If you want to see a movie filled with
gore and ultra-violence, the choices are clear: Dawn of the Dead
or Passion of the Christ.
Dawn of the Dead has more realistic characters and situations.
Come to think of it, these movies have a lot in common. Blood.
Gore. Creatures dying and rising from the grave. Spooky.
There's no mall in Passion, but then again there aren't any evil
Jews dancing with Satan in Dawn.
The beloved sequel to George Romero's Night of the Living Dead
has been re-made by first time filmmaker Zack Snyder. You may
remember him from such other projects as...NOTHING. The Masked
Reviewer has never heard of him.
So, you've got a re-make of a classic and deeply beloved horror
movie (which is
now available on DVD, but another better version will be available
at the end of the year). It's a first time director that hasn't
done anything noteworthy. The big stars are Ving Rhames and Mekhi
Phifer. It also stars Jake Weber (who?), Ty Burrell (huh?),
Michael Kelly (who was that again?), Michael Barry (didn't you just
mention him?) and Sarah Polley. She's one of the few people you
might recognize, if you're a big fan of
The Adventures of Baron Munchausen -- she played the little
girl, Sally Salt.
Dawn of the Dead has all of the ingredients to be a truly
horrible horror film...but it fails miserably at being horrible.
That is to say, it's good. It's darn good. It's brain
good. If you like that kind of thing.
As a horror movie, it does many things right. There's gore.
Lots of gore. Impressive gore. If you watch the original
Dawn of the Dead today, it seems a bit dated and goofy in terms of
special effects. The new one looks more realistic and has many
more disturbing images. It also makes good use of the horror film
favorite, the cat scare. The pacing,
the editing, the cinematography...they all contribute to create a slick
and stylish seat-jumper.
For those of you who don't know, Dawn of the Dead is a remake
of the 1978 film of the same title. George Romero made three
Dead films; this is the one set in a mall. They've kept the
setting and (don't read the next few words if you don't want to have
anything spoiled for you) they've kept the zombies, but that's about it.
The characters are different, the events are different, and the effects
That's good and bad, however. George Romero's original trilogy was
a supremely clever social commentary and it had a lot of depth and
metaphor. Most of that is lost in the re-make. It's not as
deep, but it is quite possibly more fun. It's more of a slick,
big-budget Hollywood blockbuster than the original, and the dialogue and
characters are better developed in this re-make. It
shouldn't be offensive to hard-core fans of the original trilogy,
however, because it feels very much like an homage to the (bloody)
genre, and it's just a feel-good splatter flick (you feel good because
you're not getting splattered).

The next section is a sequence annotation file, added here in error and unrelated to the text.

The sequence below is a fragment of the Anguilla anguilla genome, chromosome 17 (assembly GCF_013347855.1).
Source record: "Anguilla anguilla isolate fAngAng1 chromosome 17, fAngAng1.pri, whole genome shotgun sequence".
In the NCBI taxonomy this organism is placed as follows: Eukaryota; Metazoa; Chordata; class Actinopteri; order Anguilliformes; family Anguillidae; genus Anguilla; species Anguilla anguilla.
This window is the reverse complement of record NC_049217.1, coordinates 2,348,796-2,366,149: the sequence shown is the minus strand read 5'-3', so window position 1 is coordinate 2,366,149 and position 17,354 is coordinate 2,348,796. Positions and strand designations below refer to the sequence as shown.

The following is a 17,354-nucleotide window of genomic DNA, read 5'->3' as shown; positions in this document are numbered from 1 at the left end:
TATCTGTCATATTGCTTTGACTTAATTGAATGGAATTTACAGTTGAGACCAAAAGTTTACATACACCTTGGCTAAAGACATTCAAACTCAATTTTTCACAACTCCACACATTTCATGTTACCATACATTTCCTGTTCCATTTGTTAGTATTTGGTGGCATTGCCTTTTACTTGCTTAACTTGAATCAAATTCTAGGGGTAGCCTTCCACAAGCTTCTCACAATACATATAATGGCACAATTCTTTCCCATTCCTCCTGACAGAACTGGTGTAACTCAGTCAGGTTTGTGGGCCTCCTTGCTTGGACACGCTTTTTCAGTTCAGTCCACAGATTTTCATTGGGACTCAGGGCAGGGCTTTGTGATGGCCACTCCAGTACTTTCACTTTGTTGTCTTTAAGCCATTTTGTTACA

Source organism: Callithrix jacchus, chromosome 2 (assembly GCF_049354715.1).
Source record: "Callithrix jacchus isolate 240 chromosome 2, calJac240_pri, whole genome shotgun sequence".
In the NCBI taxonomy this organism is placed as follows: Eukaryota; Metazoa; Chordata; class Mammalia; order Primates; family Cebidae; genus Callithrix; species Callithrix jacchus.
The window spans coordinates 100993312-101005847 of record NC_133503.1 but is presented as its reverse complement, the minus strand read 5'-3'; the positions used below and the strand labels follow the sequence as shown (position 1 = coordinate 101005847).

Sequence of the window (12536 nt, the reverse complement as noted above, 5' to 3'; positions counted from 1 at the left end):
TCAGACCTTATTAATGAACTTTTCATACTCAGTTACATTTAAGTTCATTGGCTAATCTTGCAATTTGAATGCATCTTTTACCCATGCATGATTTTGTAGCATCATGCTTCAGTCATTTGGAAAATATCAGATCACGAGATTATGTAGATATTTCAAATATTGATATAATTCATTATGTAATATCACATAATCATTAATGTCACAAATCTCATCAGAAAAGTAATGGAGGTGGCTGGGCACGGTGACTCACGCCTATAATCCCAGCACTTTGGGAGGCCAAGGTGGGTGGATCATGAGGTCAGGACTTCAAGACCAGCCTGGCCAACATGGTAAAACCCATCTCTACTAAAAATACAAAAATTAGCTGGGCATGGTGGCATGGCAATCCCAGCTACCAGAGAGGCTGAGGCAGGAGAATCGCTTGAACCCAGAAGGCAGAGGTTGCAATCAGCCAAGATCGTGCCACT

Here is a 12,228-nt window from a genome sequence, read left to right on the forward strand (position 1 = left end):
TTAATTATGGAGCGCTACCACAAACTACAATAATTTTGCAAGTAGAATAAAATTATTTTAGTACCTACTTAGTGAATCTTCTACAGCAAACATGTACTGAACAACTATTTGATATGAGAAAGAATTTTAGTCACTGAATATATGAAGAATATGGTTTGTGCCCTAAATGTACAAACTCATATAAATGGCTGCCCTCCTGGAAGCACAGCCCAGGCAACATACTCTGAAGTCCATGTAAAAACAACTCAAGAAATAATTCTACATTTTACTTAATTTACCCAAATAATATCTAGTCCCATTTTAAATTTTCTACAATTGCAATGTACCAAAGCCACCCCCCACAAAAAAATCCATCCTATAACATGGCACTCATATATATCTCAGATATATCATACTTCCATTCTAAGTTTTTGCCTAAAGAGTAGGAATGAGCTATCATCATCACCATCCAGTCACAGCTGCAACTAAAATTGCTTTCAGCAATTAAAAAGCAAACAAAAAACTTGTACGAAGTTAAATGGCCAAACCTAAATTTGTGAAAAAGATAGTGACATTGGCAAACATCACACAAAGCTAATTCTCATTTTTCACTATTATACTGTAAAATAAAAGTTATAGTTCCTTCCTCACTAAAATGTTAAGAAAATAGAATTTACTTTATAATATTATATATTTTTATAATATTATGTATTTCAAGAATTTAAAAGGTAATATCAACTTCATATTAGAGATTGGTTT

One main difference that is immediately obvious from the trailers and
very early on in the film (so it isn't a significant spoiler) is that
the creatures aren't slow and plodding as in the original. These
zombies run at you. Fast. It seems like that idea was lifted
from Danny Boyle's excellent 28 Days Later, but in any event it
creates a different kind of scariness. Monsters that you can
easily out run but that never stop coming for you invoke a different
kind of fright from the kind that charge at you full speed.
Everything from the stores in the mall to the banter between the
survivors to the Muzak in the elevator contributes to a rich (scary)
world. There's even an "A-Team"esque montage! They also have
three or four great moments of tension where you just know
something bad is going to happen and you want to warn the idiot on
screen to be careful. In fact, many people did just that.
Dawn of the Dead generated more nervous laughter, screaming, and
rowdiness than the Masked Reviewer has heard in a long time at a
screening. That can make for a fun (or annoying) environment in
which to see a movie, depending on your preferences...it'll probably be
a rowdy crowd on opening night at the late shows.
The music is good, but the highlight has to be Richard Cheese and
Lounge Against the Machine's rendition of "Down with the Sickness".
Richard does lounge versions of everything from Cypress Hill to Britney
Spears, and it's a perfect fit for this film. Check out his albums
All in all, if you love horror movies, this is right up there with
28 Days Later. While it's not as smart as the original George
Romero in many ways, it's a lot of fun. The scary parts are
occasionally predictable, but there are a few nice surprises, good
tension, and great gory effects that make it a must-see for horror fans.
The most significant oversight is a lack of abundant gratuitous nudity.
If you aren't a fan of the genre, you might just find it sick and
silly. George Romero purists will whine that it's sacrilege to
re-make his masterpieces, but if you enjoyed Tom Savini's 1990 re-make
of Night of the Living Dead, you'll find a lot to love in this
Expectation from the Title: The long awaited film about Bob
Weir, Bill Kreutzmann, and Jerry Garcia's favorite dishwashing soap.
Mother's Rule (Always Say Something Good About Everything):
It's nice to see a group of strangers pull together to kick butt.
The Pros: Great effects, good tension, nice scary bits, some
really funny moments and dialogue, good character development.
The Cons: Light on nudity. Not as much content as the